ALSO READDecolonising history: UK univs to teach about Gandhi, Indian independence UK universities want new immigration policy for international students Tobacco use is emerging as 'silent killer' for HIV patients: Study Indian-origin Tory candidate subjected to racial abuse during UK polls Know about Universities in India and the different types
Noise from human construction projects such as windfarms and spreading cities can disrupt schools of fish, making certain marine species vulnerable to predators.
Human activities, like transport and construction, generate a lot of noise that travels faster in water than in air.
Cohesion and coordination in fish schools are essential in helping some animals avoid predators and exchange information socially.
For the study, researchers from University of Bristol in the UK played back recordings of pile-driving, used in the construction of marine infrastructure like windfarms and piers, to small schools of seabass.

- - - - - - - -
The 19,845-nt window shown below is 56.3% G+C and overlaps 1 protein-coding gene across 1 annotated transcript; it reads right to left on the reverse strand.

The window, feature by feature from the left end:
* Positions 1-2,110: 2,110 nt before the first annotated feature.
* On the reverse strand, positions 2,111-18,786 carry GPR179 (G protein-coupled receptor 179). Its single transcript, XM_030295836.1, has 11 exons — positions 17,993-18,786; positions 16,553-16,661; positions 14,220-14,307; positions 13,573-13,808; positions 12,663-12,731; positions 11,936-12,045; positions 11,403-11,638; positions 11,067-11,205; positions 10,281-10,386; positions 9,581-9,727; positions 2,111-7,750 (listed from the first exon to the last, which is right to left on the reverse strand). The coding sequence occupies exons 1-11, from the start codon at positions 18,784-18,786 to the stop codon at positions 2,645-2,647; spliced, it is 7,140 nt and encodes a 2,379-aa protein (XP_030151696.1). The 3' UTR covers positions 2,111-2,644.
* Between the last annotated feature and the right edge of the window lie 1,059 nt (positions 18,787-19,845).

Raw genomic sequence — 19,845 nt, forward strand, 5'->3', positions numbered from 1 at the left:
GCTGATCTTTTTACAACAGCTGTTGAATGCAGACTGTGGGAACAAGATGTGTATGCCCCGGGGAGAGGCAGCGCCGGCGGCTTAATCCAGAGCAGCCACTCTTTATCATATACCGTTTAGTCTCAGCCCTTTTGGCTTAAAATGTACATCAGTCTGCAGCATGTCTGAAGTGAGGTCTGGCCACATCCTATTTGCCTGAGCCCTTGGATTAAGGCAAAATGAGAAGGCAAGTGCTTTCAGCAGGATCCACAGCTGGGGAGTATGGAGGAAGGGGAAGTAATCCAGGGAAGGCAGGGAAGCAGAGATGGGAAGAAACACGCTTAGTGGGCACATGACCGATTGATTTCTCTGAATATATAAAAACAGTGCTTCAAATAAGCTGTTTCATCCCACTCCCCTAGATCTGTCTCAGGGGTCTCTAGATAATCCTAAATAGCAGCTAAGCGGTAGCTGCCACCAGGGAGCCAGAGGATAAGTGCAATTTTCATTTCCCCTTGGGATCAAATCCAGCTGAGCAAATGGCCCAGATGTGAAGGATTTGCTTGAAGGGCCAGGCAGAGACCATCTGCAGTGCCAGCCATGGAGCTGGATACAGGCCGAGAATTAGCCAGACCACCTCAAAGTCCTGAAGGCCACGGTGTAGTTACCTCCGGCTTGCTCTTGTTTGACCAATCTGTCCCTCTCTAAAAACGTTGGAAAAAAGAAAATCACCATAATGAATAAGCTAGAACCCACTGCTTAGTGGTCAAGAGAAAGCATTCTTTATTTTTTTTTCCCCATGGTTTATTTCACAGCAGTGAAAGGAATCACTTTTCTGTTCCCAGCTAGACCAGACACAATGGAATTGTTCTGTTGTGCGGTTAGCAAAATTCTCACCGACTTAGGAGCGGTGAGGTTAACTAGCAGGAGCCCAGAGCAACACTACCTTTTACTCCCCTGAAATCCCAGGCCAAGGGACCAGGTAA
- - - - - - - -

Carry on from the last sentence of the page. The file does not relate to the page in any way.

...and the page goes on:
As many as 450 fish were tested in shoals of four individuals each in an aquarium.
The fish became less cohesive and coordinated during the playbacks, compared to when only normal ambient sea sounds were played to them.
"By using state-of-the-art computer tracking software, we were able to measure and analyse the movement of individual fish and the shoal as a whole in great detail," said Christos Ioannou from the University of Bristol.
"This is one of the few studies to explore how pollution from human activity impacts schooling behaviour in fish," said Ioannou.
The changes in the fish's behaviour when exposed to noise suggests they may be more susceptible to predators, as schooling behaviour is so useful in avoiding being eaten, researchers said.
(Only the headline and picture of this report may have been reworked by the Business Standard staff; the rest of the content is auto-generated from a syndicated feed.)